Maintained by the Cold Spring Harbor Research Laboratory and the Josiah Macy, Jr. Foundation, this animated DNA primer (last mentioned in the February 19, 1999 Scout Report) now has three major sections -- Classical Genetics, Molecular Genetics, and Genetic Organization and Control. Each section covers several concepts by description and in animation, along with interviews and biographies of scientists, a quiz to test your understanding, and related Web links. This is a well-organized site with
This Web site introduces the X-Hawk, "a vehicle that has the [vertical takeoff and landing] capability of a helicopter, but without the exposed rotors that make it dangerous or impossible for helicopters to maneuver in complex urban and natural environments." It has received considerable attention from the media, as is apparent from the press clippings provided online. The Film and Downloads section has a technical document that was presented to the American Institute of Aeronautics and Astronau
IOL: InterOperability Lab
The University of New Hampshire has compiled this excellent collection of resources on networking and computer technology. Over twenty categories are represented, including emerging technologies such as 10 Gigabit Ethernet, Very high rate Digital Subscriber Line (VDSL), and wireless standards. Many of the resources are papers or tutorials written by researchers at the UNH InterOperability Lab, while others are links to various academic and industry efforts. The site is suitable for a broad audie
People with disabilities represent a significant portion of the US population, and accessible technology (AT) helps make their lives easier. Further development of AT is an important objective in today's world.To learn about the fundamental concepts of AT and browse related reports, the National Assistive Technology Research Institute at the University of Kentucky (1) is an excellent place to start. It explains the six types of AT and considers legal mandates, with plenty of other features, too.
The Boxes Go Mobile
To display the results from the previous activity, each student designs and constructs a mobile that contains a duplicate of his or her original box, the new cube-shaped box of the same volume, the scraps that are left over from the original box, and pertinent calculations of the volumes and surface areas involved.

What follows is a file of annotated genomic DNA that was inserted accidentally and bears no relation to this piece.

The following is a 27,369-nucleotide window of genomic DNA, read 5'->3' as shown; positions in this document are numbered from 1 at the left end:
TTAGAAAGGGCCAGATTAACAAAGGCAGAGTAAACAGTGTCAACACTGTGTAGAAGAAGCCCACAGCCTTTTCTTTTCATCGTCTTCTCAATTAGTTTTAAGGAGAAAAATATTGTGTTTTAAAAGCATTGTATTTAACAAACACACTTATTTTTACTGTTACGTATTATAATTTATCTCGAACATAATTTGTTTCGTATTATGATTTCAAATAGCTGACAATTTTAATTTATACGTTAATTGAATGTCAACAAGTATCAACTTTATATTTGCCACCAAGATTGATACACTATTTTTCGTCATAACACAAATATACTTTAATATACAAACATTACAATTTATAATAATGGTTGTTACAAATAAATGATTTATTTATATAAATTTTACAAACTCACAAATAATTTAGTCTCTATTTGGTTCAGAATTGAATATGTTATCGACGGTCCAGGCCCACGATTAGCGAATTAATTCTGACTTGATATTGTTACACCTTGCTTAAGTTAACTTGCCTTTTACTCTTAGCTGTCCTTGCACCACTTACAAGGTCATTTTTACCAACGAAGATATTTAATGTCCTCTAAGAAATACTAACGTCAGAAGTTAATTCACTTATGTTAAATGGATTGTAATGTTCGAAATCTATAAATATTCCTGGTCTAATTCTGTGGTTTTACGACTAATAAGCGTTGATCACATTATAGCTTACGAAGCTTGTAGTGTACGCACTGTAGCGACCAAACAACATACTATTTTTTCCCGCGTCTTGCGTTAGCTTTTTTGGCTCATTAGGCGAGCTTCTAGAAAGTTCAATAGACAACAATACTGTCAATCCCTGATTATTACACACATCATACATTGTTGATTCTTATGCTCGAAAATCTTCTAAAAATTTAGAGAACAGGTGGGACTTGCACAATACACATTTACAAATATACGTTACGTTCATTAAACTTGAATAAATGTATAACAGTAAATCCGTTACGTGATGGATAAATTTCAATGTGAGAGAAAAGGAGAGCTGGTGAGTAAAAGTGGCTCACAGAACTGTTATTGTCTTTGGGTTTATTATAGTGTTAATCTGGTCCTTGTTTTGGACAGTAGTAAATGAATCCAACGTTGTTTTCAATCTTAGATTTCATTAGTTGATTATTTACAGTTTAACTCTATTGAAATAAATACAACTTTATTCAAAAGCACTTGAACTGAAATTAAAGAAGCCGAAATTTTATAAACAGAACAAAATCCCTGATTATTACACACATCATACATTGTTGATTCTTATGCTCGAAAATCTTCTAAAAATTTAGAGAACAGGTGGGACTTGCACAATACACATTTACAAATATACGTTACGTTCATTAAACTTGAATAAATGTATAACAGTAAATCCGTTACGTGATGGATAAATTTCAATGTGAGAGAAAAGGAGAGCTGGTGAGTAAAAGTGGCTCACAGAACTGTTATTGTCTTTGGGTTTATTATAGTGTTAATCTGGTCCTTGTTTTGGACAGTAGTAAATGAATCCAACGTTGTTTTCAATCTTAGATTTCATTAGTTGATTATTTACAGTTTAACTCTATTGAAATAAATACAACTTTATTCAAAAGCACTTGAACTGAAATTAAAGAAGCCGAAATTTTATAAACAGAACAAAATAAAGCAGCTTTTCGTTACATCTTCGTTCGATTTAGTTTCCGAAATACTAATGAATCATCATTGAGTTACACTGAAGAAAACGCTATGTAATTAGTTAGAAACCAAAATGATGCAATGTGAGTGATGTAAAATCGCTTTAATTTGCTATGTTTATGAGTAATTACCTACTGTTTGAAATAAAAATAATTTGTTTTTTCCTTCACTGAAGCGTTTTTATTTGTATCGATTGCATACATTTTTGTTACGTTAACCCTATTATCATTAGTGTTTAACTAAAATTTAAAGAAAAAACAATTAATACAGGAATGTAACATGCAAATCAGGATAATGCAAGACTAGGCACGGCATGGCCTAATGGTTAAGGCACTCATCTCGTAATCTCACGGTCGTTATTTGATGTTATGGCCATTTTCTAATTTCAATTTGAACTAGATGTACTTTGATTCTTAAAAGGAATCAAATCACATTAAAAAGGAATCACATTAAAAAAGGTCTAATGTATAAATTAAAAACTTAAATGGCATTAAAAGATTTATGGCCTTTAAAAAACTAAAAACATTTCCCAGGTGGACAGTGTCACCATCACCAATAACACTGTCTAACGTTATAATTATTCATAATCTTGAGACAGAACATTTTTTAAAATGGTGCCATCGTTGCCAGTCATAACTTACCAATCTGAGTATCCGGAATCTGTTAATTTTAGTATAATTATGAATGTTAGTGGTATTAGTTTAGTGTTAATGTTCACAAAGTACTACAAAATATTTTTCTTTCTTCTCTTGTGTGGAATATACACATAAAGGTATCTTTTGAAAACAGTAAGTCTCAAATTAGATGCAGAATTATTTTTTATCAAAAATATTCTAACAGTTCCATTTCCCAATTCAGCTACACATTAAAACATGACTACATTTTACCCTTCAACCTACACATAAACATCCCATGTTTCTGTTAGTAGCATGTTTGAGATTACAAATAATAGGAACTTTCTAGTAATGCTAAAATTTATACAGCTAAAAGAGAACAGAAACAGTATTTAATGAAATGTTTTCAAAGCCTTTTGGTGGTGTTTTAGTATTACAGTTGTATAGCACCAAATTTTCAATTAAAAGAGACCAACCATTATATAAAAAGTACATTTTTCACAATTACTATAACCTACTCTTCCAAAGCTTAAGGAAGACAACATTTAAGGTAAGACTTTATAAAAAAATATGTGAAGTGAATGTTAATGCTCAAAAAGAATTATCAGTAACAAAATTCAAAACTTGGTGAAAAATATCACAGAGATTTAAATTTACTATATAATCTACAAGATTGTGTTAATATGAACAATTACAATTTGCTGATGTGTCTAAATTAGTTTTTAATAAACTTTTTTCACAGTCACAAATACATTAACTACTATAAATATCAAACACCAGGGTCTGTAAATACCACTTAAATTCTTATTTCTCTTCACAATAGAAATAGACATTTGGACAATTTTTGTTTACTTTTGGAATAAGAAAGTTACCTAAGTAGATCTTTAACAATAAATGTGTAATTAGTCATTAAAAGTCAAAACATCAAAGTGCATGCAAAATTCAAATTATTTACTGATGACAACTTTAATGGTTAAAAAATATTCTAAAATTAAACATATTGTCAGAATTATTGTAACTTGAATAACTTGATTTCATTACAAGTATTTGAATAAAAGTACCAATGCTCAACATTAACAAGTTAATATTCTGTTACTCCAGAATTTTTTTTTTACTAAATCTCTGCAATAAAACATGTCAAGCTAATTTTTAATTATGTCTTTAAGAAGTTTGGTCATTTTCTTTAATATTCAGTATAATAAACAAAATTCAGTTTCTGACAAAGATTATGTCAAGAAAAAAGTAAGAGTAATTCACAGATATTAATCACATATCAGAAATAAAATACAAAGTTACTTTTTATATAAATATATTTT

Students learn a simple technique for quantifying the amount of photosynthesis that occurs in a given period of time, using a common water plant (Elodea). They can use this technique to compare the amounts of photosynthesis that occur under conditions of low and high light levels. Before they begin the experiment, however, students must come up with a well-worded hypothesis to be tested. After running the experiment, students pool their data to get a large sample size, determine the measures of
Students learn about weight by building a spring scale and observing how it responds to objects with different masses.
In this activity, students will use vector analysis to understand the concept of dead reckoning. Students will use vectors to plot their course based on a time and speed. They will then correct the positions with vectors representing winds and currents.
A Merry-Go-Round for Dirty Air
Students observe and discuss a cup and pencil model of a cyclone to better understand the science behind how this pollutant recovery method functions in cleaning industrial air pollution.
History and Mathematics: Magic Squares and Stars
In this activity, students research the history and legend of the Chinese mathematical puzzle known as the Magic Square, and explore various methods for reconstructing magic squares. Students will use number sense and arithmetic facts to find missing numbers in a magicsquare and/or magic star, and follow the directions given in words and diagrams to create a magic square of odd order.
Earth on Edge : Ecosystems
This site provides information about the six ecosystems on which life on Earth most heavily depends: agricultural, forest, freshwater, grassland, coastal, and urban. It is part of a Public Broadcasting System (PBS) project, which includes a discussion guide. Ecosystems are described as communities of interacting organisms and the physical environment in which they live. The goods and services that ecosystems provide are said to form the foundation of human economies. Ecosystems purify air and wa
Teachers' Days, Delights, and Dilemmas: Wayside Teaching
Wayside teaching is all about building and sustaining positive relationships with students. Before we explore this concept further, take a moment to examine your wayside teaching attitudes, approaches, and actions by completing the self-analysis in Figure 1.,Volume 42, Number 3